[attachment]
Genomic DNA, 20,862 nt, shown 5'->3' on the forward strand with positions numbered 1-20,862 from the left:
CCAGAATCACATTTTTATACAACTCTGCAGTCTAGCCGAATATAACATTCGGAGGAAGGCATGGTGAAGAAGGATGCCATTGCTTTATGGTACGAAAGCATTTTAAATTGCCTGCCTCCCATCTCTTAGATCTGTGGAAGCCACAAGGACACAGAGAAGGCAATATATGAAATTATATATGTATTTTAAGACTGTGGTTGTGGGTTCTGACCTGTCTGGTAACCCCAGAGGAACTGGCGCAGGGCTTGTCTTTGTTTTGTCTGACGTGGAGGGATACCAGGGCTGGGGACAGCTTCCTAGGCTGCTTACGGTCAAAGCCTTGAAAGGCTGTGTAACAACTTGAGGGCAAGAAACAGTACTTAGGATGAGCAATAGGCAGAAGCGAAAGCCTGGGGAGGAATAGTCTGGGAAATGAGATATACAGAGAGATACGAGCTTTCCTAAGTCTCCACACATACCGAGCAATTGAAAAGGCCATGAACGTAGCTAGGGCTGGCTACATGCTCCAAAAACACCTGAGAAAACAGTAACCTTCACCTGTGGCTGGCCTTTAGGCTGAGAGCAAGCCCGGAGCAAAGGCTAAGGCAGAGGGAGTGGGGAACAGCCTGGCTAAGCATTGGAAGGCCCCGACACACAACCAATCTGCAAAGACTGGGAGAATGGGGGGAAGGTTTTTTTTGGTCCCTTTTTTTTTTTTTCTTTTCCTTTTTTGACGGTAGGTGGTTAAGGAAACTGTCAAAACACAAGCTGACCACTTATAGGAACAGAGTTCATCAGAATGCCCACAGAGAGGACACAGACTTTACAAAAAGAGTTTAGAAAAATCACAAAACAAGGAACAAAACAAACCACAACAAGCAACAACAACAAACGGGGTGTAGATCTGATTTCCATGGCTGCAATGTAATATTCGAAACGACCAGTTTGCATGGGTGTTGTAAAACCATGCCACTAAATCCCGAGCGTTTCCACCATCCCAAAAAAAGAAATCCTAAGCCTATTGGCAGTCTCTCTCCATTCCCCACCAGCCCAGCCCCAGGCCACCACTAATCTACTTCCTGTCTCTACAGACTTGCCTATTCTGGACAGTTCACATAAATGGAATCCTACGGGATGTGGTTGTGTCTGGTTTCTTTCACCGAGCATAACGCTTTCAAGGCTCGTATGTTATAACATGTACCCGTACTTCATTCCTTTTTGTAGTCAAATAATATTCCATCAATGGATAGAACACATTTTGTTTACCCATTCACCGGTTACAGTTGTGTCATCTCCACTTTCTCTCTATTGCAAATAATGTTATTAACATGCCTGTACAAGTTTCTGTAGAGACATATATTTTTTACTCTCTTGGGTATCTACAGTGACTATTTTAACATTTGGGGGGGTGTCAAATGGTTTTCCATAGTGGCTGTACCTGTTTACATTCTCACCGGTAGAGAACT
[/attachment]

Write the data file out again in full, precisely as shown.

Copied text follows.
Genomic DNA, 20,862 nt, shown 5'->3' on the forward strand with positions numbered 1-20,862 from the left:
CCAGAATCACATTTTTATACAACTCTGCAGTCTAGCCGAATATAACATTCGGAGGAAGGCATGGTGAAGAAGGATGCCATTGCTTTATGGTACGAAAGCATTTTAAATTGCCTGCCTCCCATCTCTTAGATCTGTGGAAGCCACAAGGACACAGAGAAGGCAATATATGAAATTATATATGTATTTTAAGACTGTGGTTGTGGGTTCTGACCTGTCTGGTAACCCCAGAGGAACTGGCGCAGGGCTTGTCTTTGTTTTGTCTGACGTGGAGGGATACCAGGGCTGGGGACAGCTTCCTAGGCTGCTTACGGTCAAAGCCTTGAAAGGCTGTGTAACAACTTGAGGGCAAGAAACAGTACTTAGGATGAGCAATAGGCAGAAGCGAAAGCCTGGGGAGGAATAGTCTGGGAAATGAGATATACAGAGAGATACGAGCTTTCCTAAGTCTCCACACATACCGAGCAATTGAAAAGGCCATGAACGTAGCTAGGGCTGGCTACATGCTCCAAAAACACCTGAGAAAACAGTAACCTTCACCTGTGGCTGGCCTTTAGGCTGAGAGCAAGCCCGGAGCAAAGGCTAAGGCAGAGGGAGTGGGGAACAGCCTGGCTAAGCATTGGAAGGCCCCGACACACAACCAATCTGCAAAGACTGGGAGAATGGGGGGAAGGTTTTTTTTGGTCCCTTTTTTTTTTTTTCTTTTCCTTTTTTGACGGTAGGTGGTTAAGGAAACTGTCAAAACACAAGCTGACCACTTATAGGAACAGAGTTCATCAGAATGCCCACAGAGAGGACACAGACTTTACAAAAAGAGTTTAGAAAAATCACAAAACAAGGAACAAAACAAACCACAACAAGCAACAACAACAAACGGGGTGTAGATCTGATTTCCATGGCTGCAATGTAATATTCGAAACGACCAGTTTGCATGGGTGTTGTAAAACCATGCCACTAAATCCCGAGCGTTTCCACCATCCCAAAAAAAGAAATCCTAAGCCTATTGGCAGTCTCTCTCCATTCCCCACCAGCCCAGCCCCAGGCCACCACTAATCTACTTCCTGTCTCTACAGACTTGCCTATTCTGGACAGTTCACATAAATGGAATCCTACGGGATGTGGTTGTGTCTGGTTTCTTTCACCGAGCATAACGCTTTCAAGGCTCGTATGTTATAACATGTACCCGTACTTCATTCCTTTTTGTAGTCAAATAATATTCCATCAATGGATAGAACACATTTTGTTTACCCATTCACCGGTTACAGTTGTGTCATCTCCACTTTCTCTCTATTGCAAATAATGTTATTAACATGCCTGTACAAGTTTCTGTAGAGACATATATTTTTTACTCTCTTGGGTATCTACAGTGACTATTTTAACATTTGGGGGGGTGTCAAATGGTTTTCCATAGTGGCTGTACCTGTTTACATTCTCACCGGTAGAGAACT